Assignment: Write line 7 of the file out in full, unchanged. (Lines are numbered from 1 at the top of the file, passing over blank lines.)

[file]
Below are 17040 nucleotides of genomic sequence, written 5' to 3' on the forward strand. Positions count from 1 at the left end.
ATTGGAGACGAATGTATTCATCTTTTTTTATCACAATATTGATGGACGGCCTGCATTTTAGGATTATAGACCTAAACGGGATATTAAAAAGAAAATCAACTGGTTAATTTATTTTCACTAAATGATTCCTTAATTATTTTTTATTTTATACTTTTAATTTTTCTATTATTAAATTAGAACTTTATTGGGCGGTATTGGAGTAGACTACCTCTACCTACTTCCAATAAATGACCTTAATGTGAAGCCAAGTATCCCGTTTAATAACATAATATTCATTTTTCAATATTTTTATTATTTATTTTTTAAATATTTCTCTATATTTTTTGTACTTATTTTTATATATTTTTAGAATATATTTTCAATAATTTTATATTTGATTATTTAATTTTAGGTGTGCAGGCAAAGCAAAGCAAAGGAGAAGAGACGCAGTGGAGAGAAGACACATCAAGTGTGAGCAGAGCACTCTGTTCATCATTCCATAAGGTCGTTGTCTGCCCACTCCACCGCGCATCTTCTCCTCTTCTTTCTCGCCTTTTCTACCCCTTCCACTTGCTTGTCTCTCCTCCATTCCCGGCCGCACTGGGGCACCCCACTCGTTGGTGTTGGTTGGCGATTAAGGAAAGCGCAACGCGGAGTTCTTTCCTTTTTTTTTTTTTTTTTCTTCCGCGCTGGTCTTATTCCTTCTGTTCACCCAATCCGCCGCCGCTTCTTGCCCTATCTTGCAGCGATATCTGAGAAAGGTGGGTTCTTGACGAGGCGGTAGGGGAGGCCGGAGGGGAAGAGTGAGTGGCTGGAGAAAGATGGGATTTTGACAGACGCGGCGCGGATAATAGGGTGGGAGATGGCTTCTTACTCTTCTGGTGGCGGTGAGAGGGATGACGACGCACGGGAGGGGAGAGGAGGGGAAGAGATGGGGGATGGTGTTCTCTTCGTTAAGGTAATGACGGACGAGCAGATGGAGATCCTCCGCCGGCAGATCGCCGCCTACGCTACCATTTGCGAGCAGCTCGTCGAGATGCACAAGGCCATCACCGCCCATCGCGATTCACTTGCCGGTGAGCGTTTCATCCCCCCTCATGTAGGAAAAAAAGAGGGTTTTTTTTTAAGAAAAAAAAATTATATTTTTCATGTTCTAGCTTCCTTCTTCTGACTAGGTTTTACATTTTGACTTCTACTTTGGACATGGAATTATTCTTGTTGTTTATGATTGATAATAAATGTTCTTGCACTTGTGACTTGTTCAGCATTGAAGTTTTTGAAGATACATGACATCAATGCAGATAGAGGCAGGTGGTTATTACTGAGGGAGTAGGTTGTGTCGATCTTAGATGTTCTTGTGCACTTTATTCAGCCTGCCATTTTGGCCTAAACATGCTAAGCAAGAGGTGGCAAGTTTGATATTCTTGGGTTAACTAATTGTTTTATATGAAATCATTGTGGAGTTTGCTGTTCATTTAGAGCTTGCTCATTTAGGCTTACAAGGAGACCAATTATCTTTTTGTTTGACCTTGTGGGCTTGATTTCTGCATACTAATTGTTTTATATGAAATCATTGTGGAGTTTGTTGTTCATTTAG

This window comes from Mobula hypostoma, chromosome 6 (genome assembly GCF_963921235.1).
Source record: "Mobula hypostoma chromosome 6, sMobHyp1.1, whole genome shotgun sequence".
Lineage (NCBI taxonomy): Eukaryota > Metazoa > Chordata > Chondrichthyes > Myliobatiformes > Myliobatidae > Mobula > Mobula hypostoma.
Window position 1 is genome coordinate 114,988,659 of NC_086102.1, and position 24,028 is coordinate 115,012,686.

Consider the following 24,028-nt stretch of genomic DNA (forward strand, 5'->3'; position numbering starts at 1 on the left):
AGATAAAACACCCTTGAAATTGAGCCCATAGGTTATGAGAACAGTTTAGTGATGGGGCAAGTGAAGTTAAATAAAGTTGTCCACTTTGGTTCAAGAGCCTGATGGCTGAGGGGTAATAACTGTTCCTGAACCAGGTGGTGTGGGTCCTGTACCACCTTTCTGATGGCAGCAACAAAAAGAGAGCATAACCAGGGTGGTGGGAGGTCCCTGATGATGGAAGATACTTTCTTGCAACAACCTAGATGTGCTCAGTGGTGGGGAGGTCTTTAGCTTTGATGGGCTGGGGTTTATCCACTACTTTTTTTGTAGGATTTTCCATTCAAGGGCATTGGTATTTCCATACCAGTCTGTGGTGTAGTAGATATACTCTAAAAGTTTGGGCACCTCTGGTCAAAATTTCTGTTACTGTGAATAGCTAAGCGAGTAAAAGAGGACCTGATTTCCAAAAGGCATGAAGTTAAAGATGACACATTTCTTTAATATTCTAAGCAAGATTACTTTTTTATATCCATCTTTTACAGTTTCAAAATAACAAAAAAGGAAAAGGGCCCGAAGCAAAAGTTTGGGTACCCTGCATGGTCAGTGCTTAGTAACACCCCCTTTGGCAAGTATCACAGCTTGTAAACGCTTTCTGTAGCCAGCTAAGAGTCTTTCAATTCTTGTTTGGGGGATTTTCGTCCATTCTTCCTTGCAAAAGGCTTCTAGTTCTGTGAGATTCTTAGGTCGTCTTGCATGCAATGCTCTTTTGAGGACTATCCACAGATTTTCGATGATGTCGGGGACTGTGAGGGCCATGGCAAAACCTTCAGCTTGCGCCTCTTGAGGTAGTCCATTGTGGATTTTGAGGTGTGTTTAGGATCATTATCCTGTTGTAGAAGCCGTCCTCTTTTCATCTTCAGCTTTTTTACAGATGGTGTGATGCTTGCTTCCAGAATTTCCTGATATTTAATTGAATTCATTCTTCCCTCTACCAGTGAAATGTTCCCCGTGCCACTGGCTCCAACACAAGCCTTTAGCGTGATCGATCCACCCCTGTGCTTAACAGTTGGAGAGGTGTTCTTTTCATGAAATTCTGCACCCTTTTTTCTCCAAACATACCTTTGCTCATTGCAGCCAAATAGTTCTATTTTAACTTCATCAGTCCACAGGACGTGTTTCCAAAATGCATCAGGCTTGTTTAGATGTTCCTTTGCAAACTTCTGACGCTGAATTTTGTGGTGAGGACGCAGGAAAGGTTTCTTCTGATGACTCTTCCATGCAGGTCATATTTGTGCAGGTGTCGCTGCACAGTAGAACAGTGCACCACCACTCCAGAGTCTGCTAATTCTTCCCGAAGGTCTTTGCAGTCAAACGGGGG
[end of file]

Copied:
Consider the following 24,028-nt stretch of genomic DNA (forward strand, 5'->3'; position numbering starts at 1 on the left):